Over the summer I gave a series of webinars on moving to France (recordings available on Nomadic Matt’s Patreon). One of the strategies I suggested for coming to France in the short term (given that some visa windows were indefinitely closed) was the student visa. A “student” visa doesn’t necessarily mean getting enrolled in a degree-seeking program. It just means any course of study. France continued to rubber stamp these all throughout 2020, despite the fact that many of the programs were online, meaning that even though you didn’t have to physically come to France to “take” the course, France still approved you for transit. I concluded that France wanted to continue to signal that they were making a conscious choice to at least appear to allow education to continue even as they forbade commerce and leisure travel.
One of my friends and colleagues in my years here in France, Molli McConnell, has gone through the student visa process twice and I asked her to write a guest post on the process. She also does consulting on the process, so her information is at the bottom of the post should you wish to learn more. – SH.
The first time I ever stepped foot in France was as a student in 2012. I was there to do the elusive “study abroad semester,” which has a reputation of being more about soaking in the culture of wherever you go rather than taking classes. Spoiler alert, the rumors are true. Although I will say I attended most of my classes, they were nothing compared to the workload I was used to at my university. I had an architecture course in which the professor actually took us around Paris to explain treasures like Notre-Dame and Les Invalides. Interesting? Extremely. Do I remember everything about the architecture I learned about? Seeing as we didn’t have any exams, no.
In addition to 2012 being the first time that I stepped foot in France, it was the first time that I had ever left the United States. I never really considered myself a homebody or uninterested in travel, but an international trip was just not on my radar at the time. I didn’t even have a passport.
Fast-forward to 2020, and in total, I have about seven years of French living under my belt, three student visas, one au pair visa (when that still existed), and one visa I have courtesy of my French fiancé. I’ll soon find out what the newest chapter in my immigration journey, marriage, will be like.
Whether you’re in the same situation as I was in 2012, or you have a bit more international travel experience, navigating the world of French bureaucracy can be intimidating. This is the country that is known around the world for its “red tape.” And, to be honest with you, it is a lot to figure out especially if you don’t speak French or have never applied for a visa before.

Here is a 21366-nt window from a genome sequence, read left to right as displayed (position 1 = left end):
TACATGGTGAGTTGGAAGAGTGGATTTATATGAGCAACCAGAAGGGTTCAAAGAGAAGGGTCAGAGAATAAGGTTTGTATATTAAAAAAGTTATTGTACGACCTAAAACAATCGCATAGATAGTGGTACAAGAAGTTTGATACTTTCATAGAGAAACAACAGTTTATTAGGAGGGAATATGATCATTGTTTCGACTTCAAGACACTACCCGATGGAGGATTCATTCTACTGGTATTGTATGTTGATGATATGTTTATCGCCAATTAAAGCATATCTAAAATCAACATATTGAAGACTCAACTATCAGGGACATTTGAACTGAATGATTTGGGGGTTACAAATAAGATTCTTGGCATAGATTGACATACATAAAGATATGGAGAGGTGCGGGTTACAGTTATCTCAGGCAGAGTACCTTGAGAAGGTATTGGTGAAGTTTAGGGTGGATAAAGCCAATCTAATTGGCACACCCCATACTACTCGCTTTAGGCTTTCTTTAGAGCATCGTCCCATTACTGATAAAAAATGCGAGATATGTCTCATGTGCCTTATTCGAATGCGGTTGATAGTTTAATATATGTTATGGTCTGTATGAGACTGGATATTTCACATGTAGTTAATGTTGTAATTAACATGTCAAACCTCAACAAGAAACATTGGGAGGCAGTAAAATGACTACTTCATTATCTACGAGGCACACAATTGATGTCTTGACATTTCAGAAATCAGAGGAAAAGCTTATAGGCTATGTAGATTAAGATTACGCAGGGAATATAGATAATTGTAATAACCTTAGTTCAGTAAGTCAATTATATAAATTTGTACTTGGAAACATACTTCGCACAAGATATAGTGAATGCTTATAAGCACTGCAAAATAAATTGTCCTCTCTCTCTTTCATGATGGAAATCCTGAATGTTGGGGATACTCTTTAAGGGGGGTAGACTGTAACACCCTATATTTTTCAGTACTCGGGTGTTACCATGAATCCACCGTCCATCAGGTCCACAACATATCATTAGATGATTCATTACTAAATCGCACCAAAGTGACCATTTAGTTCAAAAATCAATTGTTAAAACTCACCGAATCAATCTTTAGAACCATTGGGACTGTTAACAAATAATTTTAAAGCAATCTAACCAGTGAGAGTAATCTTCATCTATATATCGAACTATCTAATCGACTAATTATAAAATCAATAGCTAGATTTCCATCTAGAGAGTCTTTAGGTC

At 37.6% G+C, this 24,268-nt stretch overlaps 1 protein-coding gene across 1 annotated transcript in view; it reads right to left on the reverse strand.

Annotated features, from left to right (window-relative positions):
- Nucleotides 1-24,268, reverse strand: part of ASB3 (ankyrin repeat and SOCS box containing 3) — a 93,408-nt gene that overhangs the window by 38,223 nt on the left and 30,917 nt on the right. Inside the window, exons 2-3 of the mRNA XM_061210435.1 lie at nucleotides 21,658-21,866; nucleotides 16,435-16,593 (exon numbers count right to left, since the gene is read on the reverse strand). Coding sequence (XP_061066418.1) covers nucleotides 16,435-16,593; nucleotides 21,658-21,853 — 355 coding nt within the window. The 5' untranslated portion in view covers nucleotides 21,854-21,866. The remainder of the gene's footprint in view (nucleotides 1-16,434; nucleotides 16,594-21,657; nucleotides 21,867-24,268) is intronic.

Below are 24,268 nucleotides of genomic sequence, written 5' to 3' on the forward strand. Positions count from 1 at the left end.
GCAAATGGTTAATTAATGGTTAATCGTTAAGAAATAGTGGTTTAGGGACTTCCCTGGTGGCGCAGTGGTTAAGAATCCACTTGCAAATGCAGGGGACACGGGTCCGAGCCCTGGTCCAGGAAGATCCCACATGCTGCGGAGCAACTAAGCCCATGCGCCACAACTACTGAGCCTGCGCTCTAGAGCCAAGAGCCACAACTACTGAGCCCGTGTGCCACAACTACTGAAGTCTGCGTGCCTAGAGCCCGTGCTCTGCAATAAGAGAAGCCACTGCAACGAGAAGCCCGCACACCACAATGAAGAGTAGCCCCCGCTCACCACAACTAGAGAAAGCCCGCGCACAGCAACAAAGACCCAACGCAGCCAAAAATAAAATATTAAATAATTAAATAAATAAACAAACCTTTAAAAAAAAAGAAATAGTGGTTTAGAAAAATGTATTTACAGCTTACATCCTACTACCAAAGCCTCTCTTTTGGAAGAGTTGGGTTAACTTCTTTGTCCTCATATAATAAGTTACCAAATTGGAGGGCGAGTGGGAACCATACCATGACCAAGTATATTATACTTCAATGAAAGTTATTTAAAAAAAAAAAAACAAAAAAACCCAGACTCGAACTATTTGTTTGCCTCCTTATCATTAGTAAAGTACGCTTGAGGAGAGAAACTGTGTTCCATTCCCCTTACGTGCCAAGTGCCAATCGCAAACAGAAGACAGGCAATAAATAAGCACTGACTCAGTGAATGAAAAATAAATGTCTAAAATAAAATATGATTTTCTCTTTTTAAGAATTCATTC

In these unpredictable Covid times, the easiest (and most plausible unless you are in a relationship with a French person) way to move to France as an American for more than 90 days is through a student visa. Don’t let the word “student” scare you, especially if you’re not a teenager or in your twenties anymore. You could take a French language course, a culinary program, or simply shoot for another degree…for 1/10th of the price of American schools.
In an effort to help those interested navigate these sometimes murky waters, I’ve come up with this basic guide to obtaining a French student visa.
Step 1: Determine your program
The most important thing you’ll need to do before you get started on the path to obtaining a French student visa is to find a program. It’s important to note that not all programs will make you eligible for a visa. You will need to be enrolled in classes that are between 18-20 hours per week or more. Here are a few examples of the types of programs you should be looking for:
- A study abroad or exchange program (if you are currently enrolled in a college or university this is your best option)
- A degree-granting program
- French language program (please note that the program must be FLE accredited)
- A specialized school in France
You must be accepted into the program of your choice before you move onto Step 2. And, remember, don’t get discouraged if you don’t want to take French classes or go back to college. As mentioned, if you love to cook or are interested in wine, there are several options. Does the famous Le Cordon Bleu, ring any bells? Channel your inner Julia Child and check out their options.